Updated 2 months, 1 week ago

Trauma affects girls and boys brains differently

Post-traumatic stress disorder (PTSD) is an anxiety disorder caused by a particularly frightening, stressful, or distressing event.

Symptoms include intrusive memories, reliving the traumatic event, negative emotions about one's self, difficulty maintaining relationships, and overwhelming feelings of guilt.

Now, Stanford University School of Medicine in California discovers intriguing differences between male and female brains following traumatic stress. Among boys in the study, a brain area called the anterior circular sulcus was larger among those who had symptoms of a trauma, compared with a control group of boys who did not have any trauma symptoms. But among girls in the study, this brain region was smaller among those who had trauma symptoms. The region is associated with emotional awareness and empathy, the researchers said. Anterior circular sulcus plays a role in certain higher functions that operate only in humans.

The research team conducted MRI scans of the brains of 59 study participants ages 9-17. Thirty of them — 14 girls and 16 boys — had trauma symptoms, and 29 others — the control group of 15 girls and 14 boys — did not. The traumatized and non-traumatized participants had similar ages and IQs. Of the traumatized participants, five had experienced one episode of trauma, while the remaining 25 had experienced two or more episodes or had been exposed to chronic trauma.

“It is important that people who work with traumatized youth consider the sex differences,” said Megan Klabunde, PhD, the study’s lead author and an instructor of psychiatry and behavioral sciences. “Our findings suggest it is possible that boys and girls could exhibit different trauma symptoms and that they might benefit from different approaches to treatment.”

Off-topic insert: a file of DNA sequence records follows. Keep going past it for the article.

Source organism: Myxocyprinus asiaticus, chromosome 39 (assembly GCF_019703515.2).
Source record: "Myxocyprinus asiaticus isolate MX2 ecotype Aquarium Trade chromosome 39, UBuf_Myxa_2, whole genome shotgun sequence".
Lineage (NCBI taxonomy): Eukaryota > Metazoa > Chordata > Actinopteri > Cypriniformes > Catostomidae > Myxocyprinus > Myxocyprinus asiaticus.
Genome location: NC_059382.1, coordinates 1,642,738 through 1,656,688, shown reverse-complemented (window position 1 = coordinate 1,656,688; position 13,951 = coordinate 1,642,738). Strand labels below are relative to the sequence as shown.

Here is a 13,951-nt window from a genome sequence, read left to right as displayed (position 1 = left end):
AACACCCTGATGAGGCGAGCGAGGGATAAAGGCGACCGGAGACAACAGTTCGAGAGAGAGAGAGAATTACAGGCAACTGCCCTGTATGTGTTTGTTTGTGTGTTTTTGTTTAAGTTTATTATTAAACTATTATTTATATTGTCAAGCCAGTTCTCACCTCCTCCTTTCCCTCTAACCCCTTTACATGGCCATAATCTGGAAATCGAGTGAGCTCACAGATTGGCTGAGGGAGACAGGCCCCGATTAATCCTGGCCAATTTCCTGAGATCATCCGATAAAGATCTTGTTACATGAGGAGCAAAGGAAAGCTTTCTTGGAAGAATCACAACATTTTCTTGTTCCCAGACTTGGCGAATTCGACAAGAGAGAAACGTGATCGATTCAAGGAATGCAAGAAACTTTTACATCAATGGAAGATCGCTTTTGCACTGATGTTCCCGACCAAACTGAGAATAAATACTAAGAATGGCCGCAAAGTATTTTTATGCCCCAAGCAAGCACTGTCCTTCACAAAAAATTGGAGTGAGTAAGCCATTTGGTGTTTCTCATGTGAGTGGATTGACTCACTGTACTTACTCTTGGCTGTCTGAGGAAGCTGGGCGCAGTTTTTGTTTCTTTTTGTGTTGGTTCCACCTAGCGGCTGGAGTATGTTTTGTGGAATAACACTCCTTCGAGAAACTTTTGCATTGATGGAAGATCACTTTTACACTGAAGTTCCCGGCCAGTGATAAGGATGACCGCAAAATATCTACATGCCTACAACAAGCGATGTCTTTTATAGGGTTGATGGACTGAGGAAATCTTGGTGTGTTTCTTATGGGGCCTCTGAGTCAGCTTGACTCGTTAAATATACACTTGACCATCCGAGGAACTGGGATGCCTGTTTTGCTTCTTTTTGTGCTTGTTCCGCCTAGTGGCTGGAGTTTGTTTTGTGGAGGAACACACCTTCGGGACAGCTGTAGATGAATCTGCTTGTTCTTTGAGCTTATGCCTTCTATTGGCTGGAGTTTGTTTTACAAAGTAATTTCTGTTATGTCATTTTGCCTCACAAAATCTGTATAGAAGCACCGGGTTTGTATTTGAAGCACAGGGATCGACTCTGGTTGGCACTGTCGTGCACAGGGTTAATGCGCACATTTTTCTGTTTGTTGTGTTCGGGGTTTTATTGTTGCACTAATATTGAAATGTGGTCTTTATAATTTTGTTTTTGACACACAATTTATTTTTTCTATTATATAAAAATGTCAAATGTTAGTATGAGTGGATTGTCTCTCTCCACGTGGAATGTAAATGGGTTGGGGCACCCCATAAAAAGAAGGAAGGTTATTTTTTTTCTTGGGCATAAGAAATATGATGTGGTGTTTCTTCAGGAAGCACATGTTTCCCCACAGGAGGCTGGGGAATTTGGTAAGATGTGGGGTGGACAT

The insula normally changes during childhood and adolescence, with smaller insula volume typically seen as children and teenagers grow older. Thus, the findings imply that traumatic stress could contribute to accelerate cortical aging of the insula in girls who develop PTSD, Klabunde said. “There are some studies suggesting that high levels of stress could contribute to early puberty in girls,” she said.

Although the study garnered significant results and demonstrated clear differences, the researchers want to expand their research. They hope to design longitudinal studies where traumatized individuals can be followed over a longer period of time to understand the changes in more detail.

Once a clearer picture has been established, gender-specific treatments can eventually be designed to improve the outlook for individuals of both sexes with PTSD.

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